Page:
In one embodiment, storage 34 is a DASD (Direct Access Storage Device), although it could be other storage such as floppy disk drives, tape drives, removable memory cards or optical storage. Additionally, Memory 32 and storage 34 could be part of one virtual address space spanning multiple primary and secondary storage devices. As shown, the storage 34 contains at least one data structure 43, such as a relational database, containing at least one database table 50. However, the storage 34 may contain numerous data structures.

Memory 32 is preferably a random access memory sufficiently large to hold the necessary programming and any data structure(s). While memory 32 is shown as a single entity, it should be understood that memory 32 may in fact comprise a plurality of modules, and that the memory may exist at multiple levels, from high speed registers and catches to lower speed but larger DRAM chips.

In the data processing system 20 shown, the memory 32 contains a browser program 40 that, when executed on the CPU 28, provides support for navigating between various servers 24 and locating addresses at one or more of the servers 24. However, it should be understood that in other embodiments of the invention, the browser program 40 could comprise various software that translates information into a form that is accessible to a computer user, such as graphics, text, sound, etc., or a combination thereof (i.e. multimedia).

As shown, the browser program 40 comprises an e-mail program 41. However, the e-mail program 41 could be separate from the browser program 40. The e-mail program 41 allows a user to send and receive e-mail messages using the network 26.

In one embodiment of the invention, the browser program 40 also comprises an address book 14. The address book 14 provides a user with a list of collected e-mail addresses.

In one embodiment, the browser program 40 includes a bookmark list 18 that allows a user of the client computer 22 to store network addresses (URLs), or bookmark list entries, for future retrieval. Various information for each bookmark entry may be stored in table 50. Each bookmark list entry contains the title of the Web page and the associated URL for that entry. A user can navigate to a particular URL by choosing the corresponding title through the browser program 40.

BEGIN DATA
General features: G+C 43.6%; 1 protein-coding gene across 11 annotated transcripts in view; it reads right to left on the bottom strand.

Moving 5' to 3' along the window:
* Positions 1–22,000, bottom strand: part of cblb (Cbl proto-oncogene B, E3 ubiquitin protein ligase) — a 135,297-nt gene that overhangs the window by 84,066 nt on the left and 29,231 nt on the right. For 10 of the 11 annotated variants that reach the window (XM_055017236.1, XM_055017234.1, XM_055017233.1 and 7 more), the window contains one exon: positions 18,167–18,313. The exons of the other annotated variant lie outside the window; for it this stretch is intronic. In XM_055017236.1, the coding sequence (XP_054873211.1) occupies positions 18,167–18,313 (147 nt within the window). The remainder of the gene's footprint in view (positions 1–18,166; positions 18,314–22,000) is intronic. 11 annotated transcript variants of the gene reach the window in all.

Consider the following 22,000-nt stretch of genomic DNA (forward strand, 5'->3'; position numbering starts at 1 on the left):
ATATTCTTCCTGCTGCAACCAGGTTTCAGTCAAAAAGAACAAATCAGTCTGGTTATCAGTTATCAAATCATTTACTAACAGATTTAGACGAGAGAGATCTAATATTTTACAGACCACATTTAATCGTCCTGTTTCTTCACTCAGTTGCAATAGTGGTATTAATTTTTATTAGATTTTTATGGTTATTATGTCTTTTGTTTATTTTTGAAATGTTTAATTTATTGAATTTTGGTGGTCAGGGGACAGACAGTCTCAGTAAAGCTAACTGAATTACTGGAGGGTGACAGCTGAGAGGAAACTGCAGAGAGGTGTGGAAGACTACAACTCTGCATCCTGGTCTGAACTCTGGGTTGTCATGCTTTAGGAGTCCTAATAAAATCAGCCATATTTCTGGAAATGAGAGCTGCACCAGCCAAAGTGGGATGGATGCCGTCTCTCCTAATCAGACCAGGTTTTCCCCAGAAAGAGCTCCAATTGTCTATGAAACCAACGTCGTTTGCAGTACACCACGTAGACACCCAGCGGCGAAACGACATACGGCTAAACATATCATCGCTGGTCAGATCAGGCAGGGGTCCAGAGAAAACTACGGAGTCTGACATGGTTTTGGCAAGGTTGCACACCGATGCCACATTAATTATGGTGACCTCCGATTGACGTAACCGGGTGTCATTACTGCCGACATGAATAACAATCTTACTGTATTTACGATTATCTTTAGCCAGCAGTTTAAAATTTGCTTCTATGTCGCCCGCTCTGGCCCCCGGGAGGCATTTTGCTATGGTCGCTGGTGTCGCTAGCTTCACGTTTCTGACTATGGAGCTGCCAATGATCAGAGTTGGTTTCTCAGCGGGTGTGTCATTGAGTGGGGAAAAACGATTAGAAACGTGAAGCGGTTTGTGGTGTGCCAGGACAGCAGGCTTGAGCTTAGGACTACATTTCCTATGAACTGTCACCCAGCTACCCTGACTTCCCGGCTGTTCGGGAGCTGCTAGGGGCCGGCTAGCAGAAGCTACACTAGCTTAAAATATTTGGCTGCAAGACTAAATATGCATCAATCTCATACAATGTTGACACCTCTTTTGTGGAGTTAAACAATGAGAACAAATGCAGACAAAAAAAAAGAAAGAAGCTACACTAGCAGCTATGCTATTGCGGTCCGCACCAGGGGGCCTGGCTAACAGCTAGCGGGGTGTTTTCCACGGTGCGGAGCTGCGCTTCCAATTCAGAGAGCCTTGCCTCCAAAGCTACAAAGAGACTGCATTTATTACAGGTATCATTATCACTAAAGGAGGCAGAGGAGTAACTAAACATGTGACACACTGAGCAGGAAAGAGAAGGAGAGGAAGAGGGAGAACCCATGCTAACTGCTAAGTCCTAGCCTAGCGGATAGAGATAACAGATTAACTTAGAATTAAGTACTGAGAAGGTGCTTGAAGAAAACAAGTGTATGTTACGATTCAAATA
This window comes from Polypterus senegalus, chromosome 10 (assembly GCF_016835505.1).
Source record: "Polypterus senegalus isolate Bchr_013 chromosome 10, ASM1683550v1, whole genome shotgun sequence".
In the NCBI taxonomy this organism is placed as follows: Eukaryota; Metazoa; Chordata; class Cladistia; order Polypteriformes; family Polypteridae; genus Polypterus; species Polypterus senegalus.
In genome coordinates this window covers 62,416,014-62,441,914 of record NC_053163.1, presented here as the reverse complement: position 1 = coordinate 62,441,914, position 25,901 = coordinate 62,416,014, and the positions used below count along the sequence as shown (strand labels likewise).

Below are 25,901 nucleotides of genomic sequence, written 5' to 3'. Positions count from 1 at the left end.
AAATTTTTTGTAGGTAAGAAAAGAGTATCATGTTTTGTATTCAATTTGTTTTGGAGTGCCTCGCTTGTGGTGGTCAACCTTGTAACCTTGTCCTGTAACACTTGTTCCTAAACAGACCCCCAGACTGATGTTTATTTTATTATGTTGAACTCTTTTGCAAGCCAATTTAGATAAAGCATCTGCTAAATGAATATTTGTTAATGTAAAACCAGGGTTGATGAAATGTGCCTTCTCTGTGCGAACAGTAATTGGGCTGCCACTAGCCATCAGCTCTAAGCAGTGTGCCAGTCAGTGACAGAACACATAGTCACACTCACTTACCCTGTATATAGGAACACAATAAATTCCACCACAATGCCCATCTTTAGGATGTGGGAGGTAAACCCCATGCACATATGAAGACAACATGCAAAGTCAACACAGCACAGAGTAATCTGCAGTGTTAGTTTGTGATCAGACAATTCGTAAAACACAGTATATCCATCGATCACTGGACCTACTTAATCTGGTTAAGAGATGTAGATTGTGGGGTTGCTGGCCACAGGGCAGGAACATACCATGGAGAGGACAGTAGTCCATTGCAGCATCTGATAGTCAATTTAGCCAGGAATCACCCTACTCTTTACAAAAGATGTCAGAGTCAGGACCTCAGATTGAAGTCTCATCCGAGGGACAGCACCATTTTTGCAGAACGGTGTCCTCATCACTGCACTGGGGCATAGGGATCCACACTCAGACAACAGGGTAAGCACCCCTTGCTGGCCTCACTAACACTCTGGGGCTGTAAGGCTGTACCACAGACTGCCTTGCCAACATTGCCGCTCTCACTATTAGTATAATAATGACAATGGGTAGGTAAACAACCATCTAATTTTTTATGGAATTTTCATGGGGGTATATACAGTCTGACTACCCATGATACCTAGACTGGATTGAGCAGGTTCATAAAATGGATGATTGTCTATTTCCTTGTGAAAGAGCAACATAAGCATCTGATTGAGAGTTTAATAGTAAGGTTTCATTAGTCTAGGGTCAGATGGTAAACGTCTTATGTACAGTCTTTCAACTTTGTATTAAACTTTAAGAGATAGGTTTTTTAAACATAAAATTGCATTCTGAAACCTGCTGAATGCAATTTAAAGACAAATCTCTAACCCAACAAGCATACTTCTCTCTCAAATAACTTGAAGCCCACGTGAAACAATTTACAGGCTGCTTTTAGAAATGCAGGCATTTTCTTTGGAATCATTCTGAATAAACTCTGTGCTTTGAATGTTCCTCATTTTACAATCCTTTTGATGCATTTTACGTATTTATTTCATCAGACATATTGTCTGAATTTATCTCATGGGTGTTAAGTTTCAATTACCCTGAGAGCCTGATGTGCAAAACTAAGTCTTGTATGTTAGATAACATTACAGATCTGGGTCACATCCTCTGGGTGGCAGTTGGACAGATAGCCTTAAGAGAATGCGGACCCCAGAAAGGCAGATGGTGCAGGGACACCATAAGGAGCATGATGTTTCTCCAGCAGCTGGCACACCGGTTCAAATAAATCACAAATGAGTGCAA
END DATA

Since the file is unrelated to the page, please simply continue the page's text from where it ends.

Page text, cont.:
The bookmark list 18 also contains a list, or group, of e-mail addresses associated with each bookmark list entry. When a Web page is added to the bookmark list 18, the browser program 40 may scan or parse the Web page for e-mail addresses and collect email addresses contained in the Web page. The e-mail addresses are then stored in table 50 or elsewhere in the storage 34. In other embodiments of the invention, however, the e-mail addresses could be stored in other ways and by other means, including being stored non-electronically, such as by being printed using a printer.

In one embodiment of the invention, the browser program 40 automatically updates the list of e-mail addresses associated with a bookmarked Web page whenever that Web page is again accessed by a user. Furthermore, a user is provided with the option to “refresh” the e-mail addresses associated with a particular Web page, which causes the browser program 40 to update the list of e-mail addresses associated with a specified bookmarked Web page without a user having to access that Web page.

In one embodiment of the invention, an option is provided to a user to cause the browser program 40 to collect e-mail addresses not only from the bookmarked Web page, but also from all Web pages linked to a bookmarked Web page (i.e., pointed to by a pointer in the bookmarked Web page). Thus, a user may cause the browser program 40 to collect e-mail addresses from all Web pages linked to a bookmarked Web page without the user necessarily accessing each or any of the linked Web pages.

To facilitate convenient and logical retrieval by a user at a later time, the e-mail addresses may be stored so as to be grouped according to the Web page from which they were collected, or they may grouped in some other manner. However, other embodiments are contemplated wherein e-mail addresses are collected by a browser program 40 and stored without being grouped.

FIG. 2 depicts a graphical user interface 200 for the browser program 40 of FIG. 1, displaying a bookmark list menu 202. The bookmark list menu 202 allows a user to select an entry from a list of Web page titles (204 1-204 n) in order to facilitate navigation to the Web page having the selected title. In addition, an e-mail address menu 206 displays a listing of e-mail addresses collected by the browser program 40 from the Web page associated with the selected Web page title. For example, FIG. 2 displays a list of e-mail addresses (208 1-208 n) collected from the Web page entitled “Mayo Clinic” (Web page title 204 2).

In addition to displaying e-mail addresses, the e-mail address menu 206 displays text or other descriptor associated in some way with each e-mail address. Illustratively, the e-mail address menu 206 displays the owner's email address with the text “Owner:” preceding the owner's e-mail address, as shown in e-mail address 208 1, for a user's information.

In one embodiment, HTML tags are utilized to provide the text. For example, Web page data files located on the server computer 24 contain tags, in Hypertext Markup Language (HTML), that instruct the browser on how to process the content of the Web page. These tags can be used as the basis for displayed text preceding an e-mail address. One such tag typically presented in a Web page data file identifies the owner of the Web page.